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Michael Stevenson

Houston, TX

I'm a native Houstonian, who began my career as a Community Facilitator at Ecclesia Church in the Montrose Community in 2009. It was there I learned the value of community impact as well as the ways to mobilize community in support of one another. Following Ecclesia, I worked as an Associate Director of an advocacy driven non-profit focused on activating resources and raising awareness to the needs of impoverished communities in Houston.

Today as an artist, designer and Registered Yoga Teacher I provide creative marketing services, experience consultation and mindfulness workshops to local and national clients.

Most recently on June 14, I co-curated and produced, “There Is Enough For Everyone,” an art exhibition that opened in Houston. The art exhibition pointed a spotlight directly at the reality of scarcity within black and brown communities; prodding the limitations, distribution, and access of wealth in the City of Houston and the country at large.

In July, I was awarded the Let Creativity Happen Grant from the Houston Arts Alliance for a project titled, "A Lot A Land," in case of reparations. The project explores art activism and community engagement to reimagine green spaces in place of overgrown lots in underserved communities.

On October 19, I directed an evening of performances in support of Paul Sepuya and Jaqueline Nova's opening at The Blaffer Art Museum. The evening titled, "Everyone at Blaffer" provided a stage for artists, producers, film-makers and photographers from high school well into professional age to contribute their best. The performances explored space as defined by queer and non-binary voices in contrast to the overt heteronormative structures defining spaces in our country.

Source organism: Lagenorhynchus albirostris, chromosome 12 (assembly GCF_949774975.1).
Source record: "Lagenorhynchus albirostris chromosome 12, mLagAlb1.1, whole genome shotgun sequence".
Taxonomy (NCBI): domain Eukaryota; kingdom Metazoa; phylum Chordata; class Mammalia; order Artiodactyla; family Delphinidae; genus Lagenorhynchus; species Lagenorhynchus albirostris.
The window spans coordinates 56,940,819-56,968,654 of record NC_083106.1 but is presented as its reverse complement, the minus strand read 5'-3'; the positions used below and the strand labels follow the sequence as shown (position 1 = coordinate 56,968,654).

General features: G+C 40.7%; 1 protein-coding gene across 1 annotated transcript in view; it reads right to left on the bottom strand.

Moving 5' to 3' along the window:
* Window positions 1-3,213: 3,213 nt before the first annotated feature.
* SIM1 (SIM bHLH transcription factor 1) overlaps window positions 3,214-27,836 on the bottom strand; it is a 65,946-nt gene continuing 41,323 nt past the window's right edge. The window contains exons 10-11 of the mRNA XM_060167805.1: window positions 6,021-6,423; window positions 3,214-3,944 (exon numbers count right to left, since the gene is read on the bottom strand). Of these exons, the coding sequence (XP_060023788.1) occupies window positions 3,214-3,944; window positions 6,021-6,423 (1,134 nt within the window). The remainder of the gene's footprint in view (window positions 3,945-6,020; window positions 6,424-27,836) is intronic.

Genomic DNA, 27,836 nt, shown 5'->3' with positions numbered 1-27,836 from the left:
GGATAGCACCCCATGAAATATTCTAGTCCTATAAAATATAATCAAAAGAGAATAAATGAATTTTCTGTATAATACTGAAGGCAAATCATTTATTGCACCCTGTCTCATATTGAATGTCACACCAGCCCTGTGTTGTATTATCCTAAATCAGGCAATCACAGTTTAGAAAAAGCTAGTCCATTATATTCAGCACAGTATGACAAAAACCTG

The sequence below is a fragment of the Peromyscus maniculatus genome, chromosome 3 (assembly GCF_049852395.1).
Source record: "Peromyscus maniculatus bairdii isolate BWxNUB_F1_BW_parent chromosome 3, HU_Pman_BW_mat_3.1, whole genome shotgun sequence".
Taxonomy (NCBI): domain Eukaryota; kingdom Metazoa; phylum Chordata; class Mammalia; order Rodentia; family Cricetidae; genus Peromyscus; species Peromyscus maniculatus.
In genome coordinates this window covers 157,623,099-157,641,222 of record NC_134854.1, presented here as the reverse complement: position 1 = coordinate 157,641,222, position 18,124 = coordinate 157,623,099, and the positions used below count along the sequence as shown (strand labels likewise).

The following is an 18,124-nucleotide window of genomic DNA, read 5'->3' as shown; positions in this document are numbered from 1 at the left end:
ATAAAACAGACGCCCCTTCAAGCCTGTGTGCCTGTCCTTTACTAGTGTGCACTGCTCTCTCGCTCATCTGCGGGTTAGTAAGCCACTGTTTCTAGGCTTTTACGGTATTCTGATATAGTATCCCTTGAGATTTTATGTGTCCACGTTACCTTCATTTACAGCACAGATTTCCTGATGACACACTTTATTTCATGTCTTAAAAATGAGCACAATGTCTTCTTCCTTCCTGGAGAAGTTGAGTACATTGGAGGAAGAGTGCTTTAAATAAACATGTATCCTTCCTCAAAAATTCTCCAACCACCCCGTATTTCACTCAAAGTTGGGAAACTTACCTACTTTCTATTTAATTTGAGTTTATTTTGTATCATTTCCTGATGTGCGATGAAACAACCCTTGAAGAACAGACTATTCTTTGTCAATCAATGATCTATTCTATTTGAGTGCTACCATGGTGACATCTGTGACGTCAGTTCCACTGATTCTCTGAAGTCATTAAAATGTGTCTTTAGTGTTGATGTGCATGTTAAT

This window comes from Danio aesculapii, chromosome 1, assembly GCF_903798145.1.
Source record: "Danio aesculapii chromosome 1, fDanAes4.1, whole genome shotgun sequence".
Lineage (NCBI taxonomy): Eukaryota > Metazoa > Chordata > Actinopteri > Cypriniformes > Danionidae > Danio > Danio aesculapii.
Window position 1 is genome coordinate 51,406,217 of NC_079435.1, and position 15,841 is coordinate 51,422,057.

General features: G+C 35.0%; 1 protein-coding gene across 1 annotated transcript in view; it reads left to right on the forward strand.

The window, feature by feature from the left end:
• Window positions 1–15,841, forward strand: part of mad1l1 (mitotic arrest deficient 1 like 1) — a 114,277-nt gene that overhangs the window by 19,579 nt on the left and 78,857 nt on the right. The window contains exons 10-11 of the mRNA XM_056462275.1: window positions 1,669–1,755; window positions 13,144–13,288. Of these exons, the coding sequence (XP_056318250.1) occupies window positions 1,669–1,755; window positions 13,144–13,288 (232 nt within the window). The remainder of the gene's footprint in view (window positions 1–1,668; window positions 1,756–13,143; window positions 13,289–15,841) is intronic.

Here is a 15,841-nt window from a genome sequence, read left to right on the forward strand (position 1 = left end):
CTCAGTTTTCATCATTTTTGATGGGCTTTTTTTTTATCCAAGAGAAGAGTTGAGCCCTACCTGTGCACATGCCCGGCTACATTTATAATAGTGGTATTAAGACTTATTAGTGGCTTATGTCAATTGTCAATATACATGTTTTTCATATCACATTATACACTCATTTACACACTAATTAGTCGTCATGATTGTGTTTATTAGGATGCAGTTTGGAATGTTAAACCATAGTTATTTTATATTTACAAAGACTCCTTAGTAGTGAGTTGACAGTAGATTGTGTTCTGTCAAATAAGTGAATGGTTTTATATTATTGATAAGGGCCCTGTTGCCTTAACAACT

On October 25, I was selected by the Houston Mayor's Office of Cultural Affairs and Art League Houston as one of eleven artists to install work in a City-wide Public Art project supporting a series of community driven, multidisciplinary, temporary public art projects exploring social engagement in public spaces and collective memory across 11 sites in Houston. My work titled, "Pardon Me, Everyone”  seeks to unite us for the future as we pardon our ancestors on either side of the history of the Camp Logan Uprising/Mutiny of 1917. This work is a 112 ft installation located along the perimeter fence at College Park Memorial Cemetery. It is a series of life size semi-transparent acrylic silhouettes depicting soldiers from the 24th Infantry stationed at Camp Logan, police officers, local youth utilizing public transport and residents of nearby River Oaks. The work extends backing the bus stop where the acrylic panels are screen printed with semi-transparent images of Reverend Jack Yates, Corporal Jessie Moore and the other soldiers of the Houston 13.

I believe commitment to authentic relationships designed by collaboration and sharing of ideas can create an environment for abundant opportunities; both in experience and reward. Design solves problems and art asks questions and artist have a responsibility to ask questions others can not or will not.